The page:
There is a lot going on this weekend, honoring & celebrating the life and work of Rev. Dr. Martin Luther King, Jr. We hope you'll be able to join us for one, or all, of the important events offered; the 50th anniversary of the Montgomery (AL) Bus Boycott will also be marked.

On Friday evening, January 15th, 7:00 p.m., the Anti-Racism Taskforce will show the movie Brother Outsider, about Bayard Rustin. Find out more about the movie HERE

On Saturday, January 16th, join us for the Adult Religious Education's all-day workshop on Class Consciousness, 9:00 a.m. until 2:30 p.m. Facilitators will be Alice Diebel, Maureen O'Meara, and Kathleen Pennington. MLK emphasized economic injustice, especially near the end of his life. That same evening we'll celebrate UUA Night, a fundraising event where we'll renew our commitments to the UUA. What better way to support the work of social justice than to support our association?

On Sunday, January 17th, we'll experience a Multi-Generational Worship Service honoring Rev. Dr. Martin Luther King, Jr.

And on Monday, January 18th, we join with many others in the area for the Dayton Martin Luther King, Jr. Walk. Watch upcoming Friday E-Blasts and news list emails for more details. We typically meet at the RTA bus stop and walk together to the Convention Center.

All are invited to attend this discussion on Sunday, January 17th, 12:15 p.m. in the Sanctuary. We'll have questions and discussion after brief comments provided by several MVUUF members and friends currently engaged in our food ministries. Among the projects are:  week-day lunch & visiting at The Castle in Centerville (a safe haven for those experiencing mental disorders); the 2nd Saturday lunch at St. Vincent's Shelter in Dayton; the weekly bread "run" from Springboro to Dayton (Have you ever heard that hunger arises from lack of distribution rather than lack of supply? This is a distribution effort!); advocacy efforts with UUs all over Ohio with  UUJO (UU Justice Ohio Network); adult RE Class Consciousness; and Fair Trade coffee sales.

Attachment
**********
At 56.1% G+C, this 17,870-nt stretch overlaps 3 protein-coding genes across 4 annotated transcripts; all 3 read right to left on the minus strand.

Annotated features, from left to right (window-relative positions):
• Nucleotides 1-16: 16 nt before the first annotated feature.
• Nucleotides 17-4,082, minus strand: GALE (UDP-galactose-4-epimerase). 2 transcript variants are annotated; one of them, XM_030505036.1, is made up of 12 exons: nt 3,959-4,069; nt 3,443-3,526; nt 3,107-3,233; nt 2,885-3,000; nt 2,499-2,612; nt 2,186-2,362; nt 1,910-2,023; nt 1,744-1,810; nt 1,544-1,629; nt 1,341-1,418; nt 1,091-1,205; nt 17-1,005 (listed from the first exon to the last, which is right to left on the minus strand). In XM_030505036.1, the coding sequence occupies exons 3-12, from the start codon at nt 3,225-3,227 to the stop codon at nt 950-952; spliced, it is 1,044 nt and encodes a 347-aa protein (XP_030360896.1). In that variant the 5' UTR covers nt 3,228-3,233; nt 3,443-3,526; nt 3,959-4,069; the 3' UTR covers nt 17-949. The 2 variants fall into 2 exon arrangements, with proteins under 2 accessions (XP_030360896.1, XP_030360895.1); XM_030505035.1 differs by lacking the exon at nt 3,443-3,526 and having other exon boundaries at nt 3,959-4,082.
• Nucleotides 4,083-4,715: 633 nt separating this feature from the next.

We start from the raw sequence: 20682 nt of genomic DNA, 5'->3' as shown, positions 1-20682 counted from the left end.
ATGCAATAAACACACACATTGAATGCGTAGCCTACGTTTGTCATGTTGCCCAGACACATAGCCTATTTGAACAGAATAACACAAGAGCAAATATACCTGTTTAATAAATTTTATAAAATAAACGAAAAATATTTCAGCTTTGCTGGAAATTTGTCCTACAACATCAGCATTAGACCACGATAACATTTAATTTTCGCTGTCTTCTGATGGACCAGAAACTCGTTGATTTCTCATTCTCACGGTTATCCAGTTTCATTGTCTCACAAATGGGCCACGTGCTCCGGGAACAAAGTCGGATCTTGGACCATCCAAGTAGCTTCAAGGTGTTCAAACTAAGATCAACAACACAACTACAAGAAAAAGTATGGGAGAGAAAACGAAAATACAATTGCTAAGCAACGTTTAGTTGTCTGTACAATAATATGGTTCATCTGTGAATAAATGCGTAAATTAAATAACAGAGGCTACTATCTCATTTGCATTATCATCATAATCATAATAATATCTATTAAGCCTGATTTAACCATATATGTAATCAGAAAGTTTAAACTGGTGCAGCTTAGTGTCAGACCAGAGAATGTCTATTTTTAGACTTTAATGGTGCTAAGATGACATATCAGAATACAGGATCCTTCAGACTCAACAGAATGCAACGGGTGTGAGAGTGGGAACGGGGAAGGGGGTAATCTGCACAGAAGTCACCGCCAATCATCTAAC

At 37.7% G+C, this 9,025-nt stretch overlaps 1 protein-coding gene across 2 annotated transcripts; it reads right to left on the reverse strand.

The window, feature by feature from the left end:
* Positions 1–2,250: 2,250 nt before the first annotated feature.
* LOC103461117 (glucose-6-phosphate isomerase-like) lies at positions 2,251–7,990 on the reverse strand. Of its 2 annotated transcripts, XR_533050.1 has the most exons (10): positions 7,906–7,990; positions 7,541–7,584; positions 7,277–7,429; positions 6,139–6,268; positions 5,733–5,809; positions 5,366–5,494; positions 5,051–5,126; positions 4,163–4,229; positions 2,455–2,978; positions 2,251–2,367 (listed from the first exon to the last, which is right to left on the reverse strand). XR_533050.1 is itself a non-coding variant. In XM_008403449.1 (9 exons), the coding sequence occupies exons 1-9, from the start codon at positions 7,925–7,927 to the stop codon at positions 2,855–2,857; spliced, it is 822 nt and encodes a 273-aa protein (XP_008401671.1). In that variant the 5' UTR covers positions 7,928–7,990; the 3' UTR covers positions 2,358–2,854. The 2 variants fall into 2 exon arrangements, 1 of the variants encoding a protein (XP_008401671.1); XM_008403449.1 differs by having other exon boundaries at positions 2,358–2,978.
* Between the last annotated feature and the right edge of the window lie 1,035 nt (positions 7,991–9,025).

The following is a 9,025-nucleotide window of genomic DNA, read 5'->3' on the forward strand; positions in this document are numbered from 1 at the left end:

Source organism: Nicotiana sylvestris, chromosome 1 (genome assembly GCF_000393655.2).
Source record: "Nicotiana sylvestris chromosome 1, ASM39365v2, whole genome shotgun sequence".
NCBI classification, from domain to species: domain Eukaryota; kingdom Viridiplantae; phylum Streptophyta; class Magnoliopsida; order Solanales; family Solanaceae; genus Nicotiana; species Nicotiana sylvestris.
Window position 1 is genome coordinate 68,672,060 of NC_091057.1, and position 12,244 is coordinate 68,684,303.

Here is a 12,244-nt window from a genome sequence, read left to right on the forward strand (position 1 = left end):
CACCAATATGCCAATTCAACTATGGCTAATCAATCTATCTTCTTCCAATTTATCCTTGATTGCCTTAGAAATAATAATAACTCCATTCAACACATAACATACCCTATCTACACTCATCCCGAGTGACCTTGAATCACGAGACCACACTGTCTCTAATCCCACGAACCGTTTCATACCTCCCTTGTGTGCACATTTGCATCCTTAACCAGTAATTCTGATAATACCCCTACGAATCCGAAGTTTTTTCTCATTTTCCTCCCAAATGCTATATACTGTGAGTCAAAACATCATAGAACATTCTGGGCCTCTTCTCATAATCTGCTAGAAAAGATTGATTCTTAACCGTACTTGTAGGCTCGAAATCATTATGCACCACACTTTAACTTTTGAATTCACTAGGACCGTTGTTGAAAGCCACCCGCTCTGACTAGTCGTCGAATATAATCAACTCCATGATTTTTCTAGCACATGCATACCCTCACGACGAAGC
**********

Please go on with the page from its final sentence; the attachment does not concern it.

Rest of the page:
Also welcome are individuals who can briefly share how they incorporate health and environmental concerns into their food choices, cooking, gardening, and advocacy. We plan to cover descriptions of   projects, how participation "feeds" the spirit (pun intended!), and wish lists (both practical and fantastical). Of course, there will be snacks!  For more information, you can contact Lynn Buffington by email at:

On Saturday, January 23, 1-3:00 p.m. at the Fellowship the Showing Up for Racial Justice (SURJ) group will be hosting a program on Implicit Bias. SURJ has been collaborating with members of our Anti-Racism Taskforce to build anti-oppressive communities. At this program, we'll have an opportunity to learn more about Implicit Bias. The Implicit Bias Test is an online tool that measures our tendencies to make judgements about people based on their skin color. It has been thoroughly tested and used across the country in many settings. Dr. Carmen Culotta, PhD, from Wright State's department of Psychology, will be the featured speaker for this workshop, which is open to the community.  We will learn what Implicit Bias is and how it manifests in the real world. We'll also learn about current research on how we might modify our biases. There will be time for questions and discussion, and everyone is welcome and encouraged to attend.
To better understand one of the types of implicit bias measurement, attendees are encouraged to come early to take the implicit bias test, or to take one or more prior to the meeting. The tests can be found HERE , and information regarding the tests can be found HERE
For more info, please contact either:

Alice Diebel at 
Lynn Buffington at

The Women's Group invites you to a screening and short discussion of the 2014 documentary, The Empowerment Project:  Ordinary Women Doing Extraordinary Things, on Friday, January 29th, 6:30 p.m., in the Sanctuary.